During the nineteenth century, the proper address for an unmarried young lady was very much a matter of rank—both the rank of the one being addressed and the one doing the addressing. For instance, a maidservant might acknowledge a command given by her young unmarried mistress by saying “Yes, miss.” Whereas a gentleman might address the same unmarried young lady with a “Yes, madam” or “Yes, ma’am.” […]Continue Reading
It’s release day for my new Regency romance The Work of Art! To celebrate, the eBook price is reduced to just $2.99 for the entire week. I’ll also be embarking on a virtual book tour this week, complete with reviews, exclusive excerpts, and a special giveaway.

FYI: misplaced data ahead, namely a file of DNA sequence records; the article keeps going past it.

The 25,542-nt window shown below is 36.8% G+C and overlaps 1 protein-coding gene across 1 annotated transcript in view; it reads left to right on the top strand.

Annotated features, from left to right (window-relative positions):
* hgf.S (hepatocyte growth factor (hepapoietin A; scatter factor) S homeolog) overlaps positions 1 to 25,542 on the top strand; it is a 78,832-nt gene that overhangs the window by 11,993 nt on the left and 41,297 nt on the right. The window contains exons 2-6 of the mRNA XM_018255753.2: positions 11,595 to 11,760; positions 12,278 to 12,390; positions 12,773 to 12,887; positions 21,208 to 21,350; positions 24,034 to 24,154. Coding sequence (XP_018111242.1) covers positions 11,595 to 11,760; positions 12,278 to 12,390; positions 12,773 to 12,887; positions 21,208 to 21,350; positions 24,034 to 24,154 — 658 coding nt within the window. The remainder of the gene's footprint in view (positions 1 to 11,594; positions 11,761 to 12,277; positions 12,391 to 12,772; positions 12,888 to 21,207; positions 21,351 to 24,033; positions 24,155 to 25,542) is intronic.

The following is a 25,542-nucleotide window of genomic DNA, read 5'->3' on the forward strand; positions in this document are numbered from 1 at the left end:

Today, I’m thrilled to reveal the cover for my new historical romance novel, The Work of Art! This is one of my favorite book covers so far. It features a lovely lady (who looks very much like the heroine of my story), garbed in a Regency era dress and spencer, set against the backdrop of the English countryside. […]Continue Reading
If you’ve ever read a historical romance novel, you’ll likely be familiar with the oft-quoted belief that “reformed rakes make the best husbands.” This matrimonial maxim did not, however, originate in the world of Regency and Victorian fiction. In fact, when it came to marriage, many a nineteenth century lady firmly believed that a reformed rake was superior to other men. Not only was a rake more sexually experienced and (presumably) a better lover, but—after having sown his wild oats—a rake was believed to be more attentive to his business and more indulgent toward his wife.[…]Continue Reading